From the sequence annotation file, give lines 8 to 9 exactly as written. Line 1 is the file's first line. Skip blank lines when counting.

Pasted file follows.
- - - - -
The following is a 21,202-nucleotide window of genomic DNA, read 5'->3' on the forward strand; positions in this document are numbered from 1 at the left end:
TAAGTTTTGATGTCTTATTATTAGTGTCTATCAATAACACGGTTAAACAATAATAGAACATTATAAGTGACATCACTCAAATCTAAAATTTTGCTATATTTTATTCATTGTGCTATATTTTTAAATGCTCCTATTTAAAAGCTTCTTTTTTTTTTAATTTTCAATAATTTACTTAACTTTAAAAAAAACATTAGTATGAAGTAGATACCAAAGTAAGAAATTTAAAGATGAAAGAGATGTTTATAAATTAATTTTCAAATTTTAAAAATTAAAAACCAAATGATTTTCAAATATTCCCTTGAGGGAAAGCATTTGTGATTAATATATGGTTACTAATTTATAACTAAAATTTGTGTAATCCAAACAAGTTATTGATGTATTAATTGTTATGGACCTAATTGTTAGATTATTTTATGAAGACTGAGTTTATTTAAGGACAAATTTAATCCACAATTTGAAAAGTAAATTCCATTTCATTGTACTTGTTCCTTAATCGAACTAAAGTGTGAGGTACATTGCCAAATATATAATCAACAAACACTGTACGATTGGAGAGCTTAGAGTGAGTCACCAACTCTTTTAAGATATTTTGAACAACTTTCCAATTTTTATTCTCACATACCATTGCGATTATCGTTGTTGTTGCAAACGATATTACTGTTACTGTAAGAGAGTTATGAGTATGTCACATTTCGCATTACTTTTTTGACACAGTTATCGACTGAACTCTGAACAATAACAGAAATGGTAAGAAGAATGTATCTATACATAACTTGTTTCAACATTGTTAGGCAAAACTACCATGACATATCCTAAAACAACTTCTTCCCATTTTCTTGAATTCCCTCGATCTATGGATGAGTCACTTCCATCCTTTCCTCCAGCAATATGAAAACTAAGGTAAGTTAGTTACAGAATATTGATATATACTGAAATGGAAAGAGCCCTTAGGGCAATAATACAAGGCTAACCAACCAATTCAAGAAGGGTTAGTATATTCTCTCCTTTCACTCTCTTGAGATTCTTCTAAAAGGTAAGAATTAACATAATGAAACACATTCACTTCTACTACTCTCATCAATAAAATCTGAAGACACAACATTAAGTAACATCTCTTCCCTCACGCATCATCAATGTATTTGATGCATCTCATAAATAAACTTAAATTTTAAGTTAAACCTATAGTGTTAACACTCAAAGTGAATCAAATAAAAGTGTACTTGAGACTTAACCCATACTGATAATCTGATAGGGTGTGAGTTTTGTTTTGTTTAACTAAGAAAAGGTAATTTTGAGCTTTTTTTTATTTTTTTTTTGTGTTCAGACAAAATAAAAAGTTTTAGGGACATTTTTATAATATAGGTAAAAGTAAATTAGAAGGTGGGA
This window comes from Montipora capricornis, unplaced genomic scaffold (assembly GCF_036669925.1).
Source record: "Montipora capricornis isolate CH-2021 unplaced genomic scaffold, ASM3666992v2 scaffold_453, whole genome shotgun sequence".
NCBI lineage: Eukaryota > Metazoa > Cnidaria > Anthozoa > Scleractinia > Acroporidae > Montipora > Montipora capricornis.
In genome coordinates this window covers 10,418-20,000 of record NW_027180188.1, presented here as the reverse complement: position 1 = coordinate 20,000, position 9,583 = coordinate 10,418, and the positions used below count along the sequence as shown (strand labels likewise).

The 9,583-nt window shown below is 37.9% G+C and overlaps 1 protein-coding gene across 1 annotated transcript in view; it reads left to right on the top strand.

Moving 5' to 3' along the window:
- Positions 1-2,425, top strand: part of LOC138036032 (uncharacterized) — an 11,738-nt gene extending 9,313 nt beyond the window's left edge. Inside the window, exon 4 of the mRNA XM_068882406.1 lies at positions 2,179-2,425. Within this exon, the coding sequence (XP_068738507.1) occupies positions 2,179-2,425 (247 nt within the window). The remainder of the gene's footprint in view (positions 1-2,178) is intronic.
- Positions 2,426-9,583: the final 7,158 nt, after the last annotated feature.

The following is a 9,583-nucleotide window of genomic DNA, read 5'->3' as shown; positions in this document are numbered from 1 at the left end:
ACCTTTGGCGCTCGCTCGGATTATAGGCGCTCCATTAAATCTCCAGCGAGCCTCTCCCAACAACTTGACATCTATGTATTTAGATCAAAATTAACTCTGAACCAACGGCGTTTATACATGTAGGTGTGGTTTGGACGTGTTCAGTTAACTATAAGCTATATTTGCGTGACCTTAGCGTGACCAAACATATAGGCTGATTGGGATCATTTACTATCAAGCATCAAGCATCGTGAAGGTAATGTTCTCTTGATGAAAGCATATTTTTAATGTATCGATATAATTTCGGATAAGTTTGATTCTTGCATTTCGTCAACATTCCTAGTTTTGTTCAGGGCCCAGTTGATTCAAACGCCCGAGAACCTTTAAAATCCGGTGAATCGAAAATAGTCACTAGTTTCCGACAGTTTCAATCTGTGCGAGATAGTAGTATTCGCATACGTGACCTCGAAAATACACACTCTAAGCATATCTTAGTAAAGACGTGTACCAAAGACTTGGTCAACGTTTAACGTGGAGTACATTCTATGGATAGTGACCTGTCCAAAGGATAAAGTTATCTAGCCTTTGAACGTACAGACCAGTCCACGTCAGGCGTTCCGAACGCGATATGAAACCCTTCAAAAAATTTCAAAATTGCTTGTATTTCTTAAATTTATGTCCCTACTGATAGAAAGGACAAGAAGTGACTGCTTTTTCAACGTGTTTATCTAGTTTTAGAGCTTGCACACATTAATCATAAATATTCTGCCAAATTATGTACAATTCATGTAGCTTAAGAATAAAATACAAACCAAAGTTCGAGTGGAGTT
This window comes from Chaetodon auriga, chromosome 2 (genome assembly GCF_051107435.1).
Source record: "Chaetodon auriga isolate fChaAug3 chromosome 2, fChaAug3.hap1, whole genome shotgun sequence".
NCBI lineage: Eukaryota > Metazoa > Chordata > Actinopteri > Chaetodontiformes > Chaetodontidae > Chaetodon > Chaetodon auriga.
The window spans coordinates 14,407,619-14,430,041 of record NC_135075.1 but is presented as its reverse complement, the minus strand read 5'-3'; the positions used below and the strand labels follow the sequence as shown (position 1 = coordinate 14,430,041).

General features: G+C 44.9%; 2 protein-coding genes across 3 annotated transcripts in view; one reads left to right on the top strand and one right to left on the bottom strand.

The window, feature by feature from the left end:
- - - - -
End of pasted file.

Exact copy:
Moving 5' to 3' along the window:
- Positions 1-2,425, top strand: part of LOC138036032 (uncharacterized) — an 11,738-nt gene extending 9,313 nt beyond the window's left edge. Inside the window, exon 4 of the mRNA XM_068882406.1 lies at positions 2,179-2,425. Within this exon, the coding sequence (XP_068738507.1) occupies positions 2,179-2,425 (247 nt within the window). The remainder of the gene's footprint in view (positions 1-2,178) is intronic.